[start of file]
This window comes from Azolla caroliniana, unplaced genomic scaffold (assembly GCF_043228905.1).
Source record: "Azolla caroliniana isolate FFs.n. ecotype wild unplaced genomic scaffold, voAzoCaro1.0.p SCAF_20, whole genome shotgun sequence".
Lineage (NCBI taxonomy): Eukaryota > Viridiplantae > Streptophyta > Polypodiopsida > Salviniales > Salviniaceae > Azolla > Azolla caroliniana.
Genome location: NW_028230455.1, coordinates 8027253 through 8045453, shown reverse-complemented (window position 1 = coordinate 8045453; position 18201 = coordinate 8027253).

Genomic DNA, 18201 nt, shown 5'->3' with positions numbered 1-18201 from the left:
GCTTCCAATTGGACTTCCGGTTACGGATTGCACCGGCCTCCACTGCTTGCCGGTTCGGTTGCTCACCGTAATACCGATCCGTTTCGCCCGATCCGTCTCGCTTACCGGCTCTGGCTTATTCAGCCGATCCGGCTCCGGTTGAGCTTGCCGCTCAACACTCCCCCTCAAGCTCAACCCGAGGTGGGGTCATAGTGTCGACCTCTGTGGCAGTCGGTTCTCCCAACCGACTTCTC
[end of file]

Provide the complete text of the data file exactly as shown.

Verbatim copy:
This window comes from Azolla caroliniana, unplaced genomic scaffold (assembly GCF_043228905.1).
Source record: "Azolla caroliniana isolate FFs.n. ecotype wild unplaced genomic scaffold, voAzoCaro1.0.p SCAF_20, whole genome shotgun sequence".
Lineage (NCBI taxonomy): Eukaryota > Viridiplantae > Streptophyta > Polypodiopsida > Salviniales > Salviniaceae > Azolla > Azolla caroliniana.
Genome location: NW_028230455.1, coordinates 8027253 through 8045453, shown reverse-complemented (window position 1 = coordinate 8045453; position 18201 = coordinate 8027253).

Genomic DNA, 18201 nt, shown 5'->3' with positions numbered 1-18201 from the left:
GCTTCCAATTGGACTTCCGGTTACGGATTGCACCGGCCTCCACTGCTTGCCGGTTCGGTTGCTCACCGTAATACCGATCCGTTTCGCCCGATCCGTCTCGCTTACCGGCTCTGGCTTATTCAGCCGATCCGGCTCCGGTTGAGCTTGCCGCTCAACACTCCCCCTCAAGCTCAACCCGAGGTGGGGTCATAGTGTCGACCTCTGTGGCAGTCGGTTCTCCCAACCGACTTCTC